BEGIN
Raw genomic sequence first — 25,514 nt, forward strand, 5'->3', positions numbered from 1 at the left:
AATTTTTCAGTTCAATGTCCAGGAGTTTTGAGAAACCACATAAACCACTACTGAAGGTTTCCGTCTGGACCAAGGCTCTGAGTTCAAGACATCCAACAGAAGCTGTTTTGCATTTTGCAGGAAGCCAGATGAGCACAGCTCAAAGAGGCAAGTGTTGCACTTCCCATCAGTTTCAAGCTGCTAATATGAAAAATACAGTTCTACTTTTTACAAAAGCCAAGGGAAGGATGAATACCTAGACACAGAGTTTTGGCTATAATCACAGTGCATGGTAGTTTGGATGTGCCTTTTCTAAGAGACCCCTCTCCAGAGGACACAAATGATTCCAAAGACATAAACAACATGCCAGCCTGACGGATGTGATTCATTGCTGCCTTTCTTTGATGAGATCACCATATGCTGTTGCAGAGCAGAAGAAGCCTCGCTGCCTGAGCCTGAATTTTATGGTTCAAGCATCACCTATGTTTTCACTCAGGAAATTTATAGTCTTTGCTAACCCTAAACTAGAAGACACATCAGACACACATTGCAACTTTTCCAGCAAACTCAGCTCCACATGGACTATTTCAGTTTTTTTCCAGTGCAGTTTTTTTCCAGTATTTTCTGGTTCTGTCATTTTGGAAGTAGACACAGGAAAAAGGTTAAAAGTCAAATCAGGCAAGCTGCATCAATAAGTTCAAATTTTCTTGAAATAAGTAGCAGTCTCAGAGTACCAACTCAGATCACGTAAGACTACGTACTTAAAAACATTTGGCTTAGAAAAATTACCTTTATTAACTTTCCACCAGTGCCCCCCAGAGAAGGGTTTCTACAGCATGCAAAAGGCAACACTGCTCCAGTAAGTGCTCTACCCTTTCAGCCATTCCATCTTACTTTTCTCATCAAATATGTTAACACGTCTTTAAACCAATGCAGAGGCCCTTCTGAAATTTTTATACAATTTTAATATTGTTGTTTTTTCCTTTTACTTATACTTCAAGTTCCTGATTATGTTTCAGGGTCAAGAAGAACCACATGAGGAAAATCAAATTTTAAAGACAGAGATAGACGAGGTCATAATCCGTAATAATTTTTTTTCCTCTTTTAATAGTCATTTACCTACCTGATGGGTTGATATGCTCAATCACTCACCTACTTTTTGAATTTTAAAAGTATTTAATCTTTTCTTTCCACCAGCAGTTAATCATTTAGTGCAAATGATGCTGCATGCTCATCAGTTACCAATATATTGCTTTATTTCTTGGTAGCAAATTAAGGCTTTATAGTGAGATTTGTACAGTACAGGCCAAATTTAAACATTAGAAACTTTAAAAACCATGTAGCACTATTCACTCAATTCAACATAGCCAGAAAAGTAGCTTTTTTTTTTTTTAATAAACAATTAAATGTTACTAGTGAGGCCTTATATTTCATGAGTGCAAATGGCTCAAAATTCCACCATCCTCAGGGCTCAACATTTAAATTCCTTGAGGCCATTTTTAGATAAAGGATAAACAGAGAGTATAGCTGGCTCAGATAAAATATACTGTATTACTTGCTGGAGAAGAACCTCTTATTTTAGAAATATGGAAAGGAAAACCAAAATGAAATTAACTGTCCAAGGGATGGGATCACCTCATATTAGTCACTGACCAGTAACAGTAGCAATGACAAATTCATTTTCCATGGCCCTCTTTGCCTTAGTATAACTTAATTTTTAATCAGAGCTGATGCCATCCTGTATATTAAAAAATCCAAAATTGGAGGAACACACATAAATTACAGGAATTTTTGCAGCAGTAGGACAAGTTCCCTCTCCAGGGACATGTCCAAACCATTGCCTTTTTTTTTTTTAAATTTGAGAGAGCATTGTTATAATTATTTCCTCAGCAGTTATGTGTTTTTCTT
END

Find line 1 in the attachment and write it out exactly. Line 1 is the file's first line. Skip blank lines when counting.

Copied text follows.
Raw genomic sequence first — 25,514 nt, forward strand, 5'->3', positions numbered from 1 at the left: